that had happened in his difficult life.
And then I feel the sun itself
as it blazes over the hills,
like a million flowers on fire —
clearly I’m not needed,
yet I feel myself turning
into something of inexplicable value.
Slowly, beneath the branches,
he raised his head.
He looked into the faces of that frightened crowd.

From: House of Light




In Praise of Flowers

An incredible row of bearded irises in more than the colors of the rainbow is blooming along the path between the van drop off and my office. Every day my vanmates and I walk by them, we comment on their beauty. Every day, there’s a new facet to notice, a new color opening up to the world. It must be the best way to start the day.

purple irises

A few amazing things about flowers:

Amazing thing number one: irises come in more than one color—burgundy, a purple so deep you can almost taste it, combination packs of dusty red or violet with yellow, a bloom that starts off the palest purple and turns white as it unfurls.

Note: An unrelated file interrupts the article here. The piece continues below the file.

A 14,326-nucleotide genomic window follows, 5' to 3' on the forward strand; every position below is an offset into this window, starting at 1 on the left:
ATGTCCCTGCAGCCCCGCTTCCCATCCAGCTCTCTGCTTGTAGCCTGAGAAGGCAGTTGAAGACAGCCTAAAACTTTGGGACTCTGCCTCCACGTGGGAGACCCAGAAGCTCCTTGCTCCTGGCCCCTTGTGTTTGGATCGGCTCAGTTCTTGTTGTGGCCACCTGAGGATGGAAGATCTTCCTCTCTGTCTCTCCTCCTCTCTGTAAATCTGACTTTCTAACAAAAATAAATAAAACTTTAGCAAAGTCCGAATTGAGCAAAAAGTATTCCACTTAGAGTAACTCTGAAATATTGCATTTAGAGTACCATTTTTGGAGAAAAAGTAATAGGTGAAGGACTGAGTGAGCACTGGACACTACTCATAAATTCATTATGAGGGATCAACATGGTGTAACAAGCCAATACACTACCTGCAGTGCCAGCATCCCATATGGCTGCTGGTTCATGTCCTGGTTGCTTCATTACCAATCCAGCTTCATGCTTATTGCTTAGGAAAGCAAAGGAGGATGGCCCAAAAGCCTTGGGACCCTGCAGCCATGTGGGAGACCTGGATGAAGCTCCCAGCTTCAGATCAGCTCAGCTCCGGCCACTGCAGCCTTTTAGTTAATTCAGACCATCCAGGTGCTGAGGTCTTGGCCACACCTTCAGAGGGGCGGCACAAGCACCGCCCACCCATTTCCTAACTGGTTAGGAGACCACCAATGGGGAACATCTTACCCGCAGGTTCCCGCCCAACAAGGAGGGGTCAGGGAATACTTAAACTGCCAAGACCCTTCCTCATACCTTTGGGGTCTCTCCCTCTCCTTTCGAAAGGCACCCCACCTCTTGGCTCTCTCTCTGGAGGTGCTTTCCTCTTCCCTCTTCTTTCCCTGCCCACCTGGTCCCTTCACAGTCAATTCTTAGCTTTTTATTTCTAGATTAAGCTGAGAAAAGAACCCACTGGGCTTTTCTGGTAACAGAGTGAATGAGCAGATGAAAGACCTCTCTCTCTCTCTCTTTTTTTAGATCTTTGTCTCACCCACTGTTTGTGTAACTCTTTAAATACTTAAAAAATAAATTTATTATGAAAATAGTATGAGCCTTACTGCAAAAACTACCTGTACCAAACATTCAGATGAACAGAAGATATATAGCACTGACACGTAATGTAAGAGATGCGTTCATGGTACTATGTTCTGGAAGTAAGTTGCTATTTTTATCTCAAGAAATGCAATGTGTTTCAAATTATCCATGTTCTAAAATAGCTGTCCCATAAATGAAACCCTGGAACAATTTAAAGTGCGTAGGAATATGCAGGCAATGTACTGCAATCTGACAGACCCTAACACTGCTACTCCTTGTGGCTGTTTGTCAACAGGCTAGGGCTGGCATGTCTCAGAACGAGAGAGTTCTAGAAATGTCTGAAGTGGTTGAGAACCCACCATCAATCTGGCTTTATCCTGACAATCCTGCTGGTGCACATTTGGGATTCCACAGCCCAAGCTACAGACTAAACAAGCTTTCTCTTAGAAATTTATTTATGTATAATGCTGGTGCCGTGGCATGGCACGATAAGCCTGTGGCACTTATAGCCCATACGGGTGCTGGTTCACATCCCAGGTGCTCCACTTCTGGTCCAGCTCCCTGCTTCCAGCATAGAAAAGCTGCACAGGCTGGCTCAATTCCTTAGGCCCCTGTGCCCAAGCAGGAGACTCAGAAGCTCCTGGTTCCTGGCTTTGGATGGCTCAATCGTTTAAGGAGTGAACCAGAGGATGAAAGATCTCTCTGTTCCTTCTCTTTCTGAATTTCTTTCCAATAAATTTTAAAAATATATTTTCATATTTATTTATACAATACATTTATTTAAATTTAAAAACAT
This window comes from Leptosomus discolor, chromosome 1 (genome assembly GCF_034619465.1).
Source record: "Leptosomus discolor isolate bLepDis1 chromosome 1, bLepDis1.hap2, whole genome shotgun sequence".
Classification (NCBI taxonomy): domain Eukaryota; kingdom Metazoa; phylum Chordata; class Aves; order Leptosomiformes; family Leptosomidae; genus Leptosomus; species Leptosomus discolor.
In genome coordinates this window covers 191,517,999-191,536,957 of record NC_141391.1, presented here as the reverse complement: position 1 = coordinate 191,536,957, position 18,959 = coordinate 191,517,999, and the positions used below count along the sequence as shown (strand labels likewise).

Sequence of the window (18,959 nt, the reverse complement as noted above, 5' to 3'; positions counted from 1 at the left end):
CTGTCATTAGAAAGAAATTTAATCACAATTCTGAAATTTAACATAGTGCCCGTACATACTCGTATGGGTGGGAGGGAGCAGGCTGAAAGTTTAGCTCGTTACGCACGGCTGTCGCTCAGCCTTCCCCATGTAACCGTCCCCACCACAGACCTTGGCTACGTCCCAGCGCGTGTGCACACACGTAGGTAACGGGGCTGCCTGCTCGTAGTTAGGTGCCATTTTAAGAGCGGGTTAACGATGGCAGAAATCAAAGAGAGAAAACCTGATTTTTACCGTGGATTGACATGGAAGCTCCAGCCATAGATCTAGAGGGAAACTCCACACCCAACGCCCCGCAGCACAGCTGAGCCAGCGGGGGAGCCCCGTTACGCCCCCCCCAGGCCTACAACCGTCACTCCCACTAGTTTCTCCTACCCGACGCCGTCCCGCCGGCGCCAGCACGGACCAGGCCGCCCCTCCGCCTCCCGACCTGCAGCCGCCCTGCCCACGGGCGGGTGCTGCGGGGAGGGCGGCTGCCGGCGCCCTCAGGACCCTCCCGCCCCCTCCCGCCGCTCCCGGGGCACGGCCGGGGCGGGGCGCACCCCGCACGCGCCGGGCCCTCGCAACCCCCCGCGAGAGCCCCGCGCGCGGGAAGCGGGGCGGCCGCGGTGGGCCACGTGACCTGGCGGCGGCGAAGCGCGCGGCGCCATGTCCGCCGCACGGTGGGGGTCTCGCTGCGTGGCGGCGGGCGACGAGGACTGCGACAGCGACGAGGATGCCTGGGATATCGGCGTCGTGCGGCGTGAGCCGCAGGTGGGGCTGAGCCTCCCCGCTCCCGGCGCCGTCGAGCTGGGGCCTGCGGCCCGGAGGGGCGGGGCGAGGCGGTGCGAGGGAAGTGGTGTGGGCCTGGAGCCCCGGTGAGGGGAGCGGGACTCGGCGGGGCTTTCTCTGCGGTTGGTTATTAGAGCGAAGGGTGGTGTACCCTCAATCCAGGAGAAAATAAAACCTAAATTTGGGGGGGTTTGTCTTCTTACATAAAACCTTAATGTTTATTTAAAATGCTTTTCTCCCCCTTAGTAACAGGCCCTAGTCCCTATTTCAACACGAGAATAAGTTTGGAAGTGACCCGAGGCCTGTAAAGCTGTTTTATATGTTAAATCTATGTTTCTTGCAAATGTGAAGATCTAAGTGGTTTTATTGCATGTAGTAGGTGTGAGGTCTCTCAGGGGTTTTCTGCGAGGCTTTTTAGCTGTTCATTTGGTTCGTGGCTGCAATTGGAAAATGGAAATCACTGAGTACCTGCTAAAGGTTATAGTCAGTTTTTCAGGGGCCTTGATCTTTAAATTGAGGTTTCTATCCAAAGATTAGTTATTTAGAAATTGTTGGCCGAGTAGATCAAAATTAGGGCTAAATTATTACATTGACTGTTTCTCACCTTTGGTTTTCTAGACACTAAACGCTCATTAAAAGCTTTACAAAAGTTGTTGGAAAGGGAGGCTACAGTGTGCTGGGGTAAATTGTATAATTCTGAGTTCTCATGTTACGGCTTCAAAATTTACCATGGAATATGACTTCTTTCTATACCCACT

Amazing thing number two: the whole furling business. These large petals start out all folded up in a neat little package. How do they do that?

Amazing thing number three: this is only one kind of flower! We have yet to celebrate the bright orange poppies along the side of the road or the jasmine whose scent is filling my patio with honeyed air or the delicate cherry blossoms that look just as beautiful falling off the tree as in full bloom.

Amazing thing number four: you don’t have to do anything except plant and water them. You don’t have to cajole them or pay them or promise them fame. It’s just what they do.

Amazing thing number five: flowers use their beauty to help support all land-dwelling life. Without flowers, we would be in big trouble.

The richness of these fifty feet of ruffled, life-giving color is too great to comprehend.

In keeping with the National Poetry Month theme, here is a poem about what comes after the flowers.

From Blossoms
By Li-Young Lee

From blossoms comes
this brown paper bag of peaches
we bought from the boy
at the bend in the road where we turned toward
signs painted Peaches.

From laden boughs, from hands,
from sweet fellowship in the bins,
comes nectar at the roadside, succulent
peaches we devour, dusty skin and all,
comes the familiar dust of summer, dust we eat.